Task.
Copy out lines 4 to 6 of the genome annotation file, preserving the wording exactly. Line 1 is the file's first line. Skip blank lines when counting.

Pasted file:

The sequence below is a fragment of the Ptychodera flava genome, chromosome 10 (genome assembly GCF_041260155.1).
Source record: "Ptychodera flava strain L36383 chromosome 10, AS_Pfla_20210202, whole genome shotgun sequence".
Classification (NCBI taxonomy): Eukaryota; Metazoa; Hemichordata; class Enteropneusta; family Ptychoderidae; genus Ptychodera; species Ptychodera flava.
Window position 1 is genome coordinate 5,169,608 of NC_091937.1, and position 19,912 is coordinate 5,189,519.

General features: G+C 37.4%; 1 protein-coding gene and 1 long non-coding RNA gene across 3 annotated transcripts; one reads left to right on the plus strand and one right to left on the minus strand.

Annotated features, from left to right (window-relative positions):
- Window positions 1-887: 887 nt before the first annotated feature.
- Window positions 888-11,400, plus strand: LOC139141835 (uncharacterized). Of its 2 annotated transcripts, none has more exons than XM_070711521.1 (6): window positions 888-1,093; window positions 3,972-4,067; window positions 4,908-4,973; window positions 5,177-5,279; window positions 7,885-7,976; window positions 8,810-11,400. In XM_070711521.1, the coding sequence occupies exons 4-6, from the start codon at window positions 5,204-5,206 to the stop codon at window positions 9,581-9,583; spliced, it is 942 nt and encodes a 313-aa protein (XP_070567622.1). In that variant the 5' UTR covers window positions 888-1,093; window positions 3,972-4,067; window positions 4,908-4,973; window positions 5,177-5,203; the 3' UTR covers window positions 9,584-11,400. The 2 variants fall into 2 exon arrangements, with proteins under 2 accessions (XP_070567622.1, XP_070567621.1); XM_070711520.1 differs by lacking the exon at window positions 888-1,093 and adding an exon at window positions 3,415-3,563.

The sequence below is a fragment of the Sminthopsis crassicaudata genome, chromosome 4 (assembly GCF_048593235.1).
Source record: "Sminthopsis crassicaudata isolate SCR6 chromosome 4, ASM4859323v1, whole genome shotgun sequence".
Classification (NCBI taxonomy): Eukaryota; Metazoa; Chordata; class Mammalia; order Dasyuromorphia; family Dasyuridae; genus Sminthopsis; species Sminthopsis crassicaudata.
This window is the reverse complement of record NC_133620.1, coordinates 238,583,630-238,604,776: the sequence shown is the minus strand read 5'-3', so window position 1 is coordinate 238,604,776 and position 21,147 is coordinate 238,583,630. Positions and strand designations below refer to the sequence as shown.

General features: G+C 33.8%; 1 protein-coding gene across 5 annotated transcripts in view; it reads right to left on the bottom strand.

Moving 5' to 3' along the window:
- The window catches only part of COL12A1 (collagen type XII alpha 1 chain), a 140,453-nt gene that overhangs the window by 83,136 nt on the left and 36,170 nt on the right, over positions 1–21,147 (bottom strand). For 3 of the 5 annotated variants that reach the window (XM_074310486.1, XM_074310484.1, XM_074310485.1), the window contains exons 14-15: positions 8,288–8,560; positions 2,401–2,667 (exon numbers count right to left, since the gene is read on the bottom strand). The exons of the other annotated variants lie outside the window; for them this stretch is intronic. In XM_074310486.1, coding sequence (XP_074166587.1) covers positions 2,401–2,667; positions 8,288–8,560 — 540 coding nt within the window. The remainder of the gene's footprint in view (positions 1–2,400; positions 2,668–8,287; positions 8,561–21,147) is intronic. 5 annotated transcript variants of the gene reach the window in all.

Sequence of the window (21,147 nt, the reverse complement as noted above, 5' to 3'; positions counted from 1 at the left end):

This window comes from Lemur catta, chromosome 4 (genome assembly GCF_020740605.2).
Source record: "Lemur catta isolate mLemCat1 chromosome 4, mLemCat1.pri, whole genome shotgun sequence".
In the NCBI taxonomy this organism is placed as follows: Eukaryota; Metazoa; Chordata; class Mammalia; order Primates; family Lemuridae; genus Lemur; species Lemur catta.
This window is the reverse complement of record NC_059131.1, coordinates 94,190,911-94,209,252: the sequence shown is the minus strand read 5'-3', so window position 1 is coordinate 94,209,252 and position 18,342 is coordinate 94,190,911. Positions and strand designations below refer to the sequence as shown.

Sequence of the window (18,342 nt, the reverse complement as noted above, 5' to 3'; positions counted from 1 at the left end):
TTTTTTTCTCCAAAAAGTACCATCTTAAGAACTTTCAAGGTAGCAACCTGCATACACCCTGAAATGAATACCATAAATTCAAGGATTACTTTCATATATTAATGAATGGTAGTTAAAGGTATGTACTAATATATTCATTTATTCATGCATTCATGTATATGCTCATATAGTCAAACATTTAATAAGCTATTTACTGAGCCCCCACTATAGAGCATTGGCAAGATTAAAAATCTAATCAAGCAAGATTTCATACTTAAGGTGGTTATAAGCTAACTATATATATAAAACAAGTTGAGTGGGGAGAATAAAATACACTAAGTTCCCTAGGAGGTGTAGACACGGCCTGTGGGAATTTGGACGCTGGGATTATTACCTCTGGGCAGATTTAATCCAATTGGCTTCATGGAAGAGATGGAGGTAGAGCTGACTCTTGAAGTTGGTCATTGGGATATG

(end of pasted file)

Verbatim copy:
Window position 1 is genome coordinate 5,169,608 of NC_091937.1, and position 19,912 is coordinate 5,189,519.

General features: G+C 37.4%; 1 protein-coding gene and 1 long non-coding RNA gene across 3 annotated transcripts; one reads left to right on the plus strand and one right to left on the minus strand.

Annotated features, from left to right (window-relative positions):